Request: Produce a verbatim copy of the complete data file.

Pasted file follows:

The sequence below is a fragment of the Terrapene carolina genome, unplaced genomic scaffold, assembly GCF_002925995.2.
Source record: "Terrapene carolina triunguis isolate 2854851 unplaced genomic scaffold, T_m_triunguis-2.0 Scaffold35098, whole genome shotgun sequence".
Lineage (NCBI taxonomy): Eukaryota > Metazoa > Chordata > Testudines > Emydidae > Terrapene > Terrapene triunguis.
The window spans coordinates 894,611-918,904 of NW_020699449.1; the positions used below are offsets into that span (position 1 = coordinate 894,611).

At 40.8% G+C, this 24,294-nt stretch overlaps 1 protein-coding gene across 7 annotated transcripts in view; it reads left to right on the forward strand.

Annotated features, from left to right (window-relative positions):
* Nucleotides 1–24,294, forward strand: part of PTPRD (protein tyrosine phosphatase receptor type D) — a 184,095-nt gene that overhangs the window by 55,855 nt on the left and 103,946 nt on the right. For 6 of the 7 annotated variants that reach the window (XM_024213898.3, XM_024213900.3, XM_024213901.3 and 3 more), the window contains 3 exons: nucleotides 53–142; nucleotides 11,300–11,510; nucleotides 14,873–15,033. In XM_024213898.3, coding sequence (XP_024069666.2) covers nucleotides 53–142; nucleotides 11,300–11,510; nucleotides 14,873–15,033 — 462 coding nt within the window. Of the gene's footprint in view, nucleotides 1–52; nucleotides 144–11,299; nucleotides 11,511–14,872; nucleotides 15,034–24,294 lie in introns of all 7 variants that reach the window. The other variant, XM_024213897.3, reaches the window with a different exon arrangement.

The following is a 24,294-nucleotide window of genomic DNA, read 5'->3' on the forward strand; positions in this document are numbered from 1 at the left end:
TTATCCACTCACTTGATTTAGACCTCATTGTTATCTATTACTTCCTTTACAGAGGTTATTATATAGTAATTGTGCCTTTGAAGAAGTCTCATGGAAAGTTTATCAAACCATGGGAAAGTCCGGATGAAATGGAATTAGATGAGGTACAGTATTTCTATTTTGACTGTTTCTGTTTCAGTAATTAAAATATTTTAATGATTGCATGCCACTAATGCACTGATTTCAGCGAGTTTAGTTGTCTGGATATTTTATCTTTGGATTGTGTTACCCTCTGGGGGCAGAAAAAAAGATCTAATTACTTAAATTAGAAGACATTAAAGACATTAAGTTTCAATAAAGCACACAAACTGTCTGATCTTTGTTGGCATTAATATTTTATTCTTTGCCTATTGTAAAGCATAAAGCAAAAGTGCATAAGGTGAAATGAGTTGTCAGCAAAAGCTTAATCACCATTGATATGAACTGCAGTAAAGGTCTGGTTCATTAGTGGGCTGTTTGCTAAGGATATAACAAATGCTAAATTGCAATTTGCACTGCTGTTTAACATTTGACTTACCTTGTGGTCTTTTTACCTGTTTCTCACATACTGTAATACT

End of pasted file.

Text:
The sequence below is a fragment of the Terrapene carolina genome, unplaced genomic scaffold, assembly GCF_002925995.2.
Source record: "Terrapene carolina triunguis isolate 2854851 unplaced genomic scaffold, T_m_triunguis-2.0 Scaffold35098, whole genome shotgun sequence".
Lineage (NCBI taxonomy): Eukaryota > Metazoa > Chordata > Testudines > Emydidae > Terrapene > Terrapene triunguis.
The window spans coordinates 894,611-918,904 of NW_020699449.1; the positions used below are offsets into that span (position 1 = coordinate 894,611).

At 40.8% G+C, this 24,294-nt stretch overlaps 1 protein-coding gene across 7 annotated transcripts in view; it reads left to right on the forward strand.

Annotated features, from left to right (window-relative positions):
* Nucleotides 1–24,294, forward strand: part of PTPRD (protein tyrosine phosphatase receptor type D) — a 184,095-nt gene that overhangs the window by 55,855 nt on the left and 103,946 nt on the right. For 6 of the 7 annotated variants that reach the window (XM_024213898.3, XM_024213900.3, XM_024213901.3 and 3 more), the window contains 3 exons: nucleotides 53–142; nucleotides 11,300–11,510; nucleotides 14,873–15,033. In XM_024213898.3, coding sequence (XP_024069666.2) covers nucleotides 53–142; nucleotides 11,300–11,510; nucleotides 14,873–15,033 — 462 coding nt within the window. Of the gene's footprint in view, nucleotides 1–52; nucleotides 144–11,299; nucleotides 11,511–14,872; nucleotides 15,034–24,294 lie in introns of all 7 variants that reach the window. The other variant, XM_024213897.3, reaches the window with a different exon arrangement.

The following is a 24,294-nucleotide window of genomic DNA, read 5'->3' on the forward strand; positions in this document are numbered from 1 at the left end:
TTATCCACTCACTTGATTTAGACCTCATTGTTATCTATTACTTCCTTTACAGAGGTTATTATATAGTAATTGTGCCTTTGAAGAAGTCTCATGGAAAGTTTATCAAACCATGGGAAAGTCCGGATGAAATGGAATTAGATGAGGTACAGTATTTCTATTTTGACTGTTTCTGTTTCAGTAATTAAAATATTTTAATGATTGCATGCCACTAATGCACTGATTTCAGCGAGTTTAGTTGTCTGGATATTTTATCTTTGGATTGTGTTACCCTCTGGGGGCAGAAAAAAAGATCTAATTACTTAAATTAGAAGACATTAAAGACATTAAGTTTCAATAAAGCACACAAACTGTCTGATCTTTGTTGGCATTAATATTTTATTCTTTGCCTATTGTAAAGCATAAAGCAAAAGTGCATAAGGTGAAATGAGTTGTCAGCAAAAGCTTAATCACCATTGATATGAACTGCAGTAAAGGTCTGGTTCATTAGTGGGCTGTTTGCTAAGGATATAACAAATGCTAAATTGCAATTTGCACTGCTGTTTAACATTTGACTTACCTTGTGGTCTTTTTACCTGTTTCTCACATACTGTAATACT